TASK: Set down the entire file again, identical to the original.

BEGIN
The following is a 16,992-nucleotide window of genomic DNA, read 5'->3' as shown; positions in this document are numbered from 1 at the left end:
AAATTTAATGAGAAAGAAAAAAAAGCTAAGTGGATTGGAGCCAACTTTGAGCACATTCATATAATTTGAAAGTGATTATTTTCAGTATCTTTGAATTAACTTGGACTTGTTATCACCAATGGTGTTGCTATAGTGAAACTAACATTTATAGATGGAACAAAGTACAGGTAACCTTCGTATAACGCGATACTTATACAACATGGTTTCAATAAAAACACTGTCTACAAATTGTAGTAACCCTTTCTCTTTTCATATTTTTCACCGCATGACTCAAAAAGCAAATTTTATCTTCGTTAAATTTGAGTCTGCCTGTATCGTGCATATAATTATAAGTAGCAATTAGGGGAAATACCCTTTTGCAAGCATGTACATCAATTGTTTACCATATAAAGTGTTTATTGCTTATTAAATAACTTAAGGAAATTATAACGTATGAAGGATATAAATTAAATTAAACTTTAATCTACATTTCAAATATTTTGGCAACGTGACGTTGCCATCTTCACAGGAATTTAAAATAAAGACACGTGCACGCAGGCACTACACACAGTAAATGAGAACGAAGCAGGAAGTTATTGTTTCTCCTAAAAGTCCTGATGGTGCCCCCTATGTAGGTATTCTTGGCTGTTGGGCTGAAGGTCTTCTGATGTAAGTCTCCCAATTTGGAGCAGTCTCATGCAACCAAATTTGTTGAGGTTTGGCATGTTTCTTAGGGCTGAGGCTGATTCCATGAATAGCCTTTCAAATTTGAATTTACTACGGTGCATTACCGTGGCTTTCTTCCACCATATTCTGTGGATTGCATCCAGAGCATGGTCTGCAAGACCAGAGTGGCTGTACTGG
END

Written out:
The following is a 16,992-nucleotide window of genomic DNA, read 5'->3' as shown; positions in this document are numbered from 1 at the left end:
AAATTTAATGAGAAAGAAAAAAAAGCTAAGTGGATTGGAGCCAACTTTGAGCACATTCATATAATTTGAAAGTGATTATTTTCAGTATCTTTGAATTAACTTGGACTTGTTATCACCAATGGTGTTGCTATAGTGAAACTAACATTTATAGATGGAACAAAGTACAGGTAACCTTCGTATAACGCGATACTTATACAACATGGTTTCAATAAAAACACTGTCTACAAATTGTAGTAACCCTTTCTCTTTTCATATTTTTCACCGCATGACTCAAAAAGCAAATTTTATCTTCGTTAAATTTGAGTCTGCCTGTATCGTGCATATAATTATAAGTAGCAATTAGGGGAAATACCCTTTTGCAAGCATGTACATCAATTGTTTACCATATAAAGTGTTTATTGCTTATTAAATAACTTAAGGAAATTATAACGTATGAAGGATATAAATTAAATTAAACTTTAATCTACATTTCAAATATTTTGGCAACGTGACGTTGCCATCTTCACAGGAATTTAAAATAAAGACACGTGCACGCAGGCACTACACACAGTAAATGAGAACGAAGCAGGAAGTTATTGTTTCTCCTAAAAGTCCTGATGGTGCCCCCTATGTAGGTATTCTTGGCTGTTGGGCTGAAGGTCTTCTGATGTAAGTCTCCCAATTTGGAGCAGTCTCATGCAACCAAATTTGTTGAGGTTTGGCATGTTTCTTAGGGCTGAGGCTGATTCCATGAATAGCCTTTCAAATTTGAATTTACTACGGTGCATTACCGTGGCTTTCTTCCACCATATTCTGTGGATTGCATCCAGAGCATGGTCTGCAAGACCAGAGTGGCTGTACTGG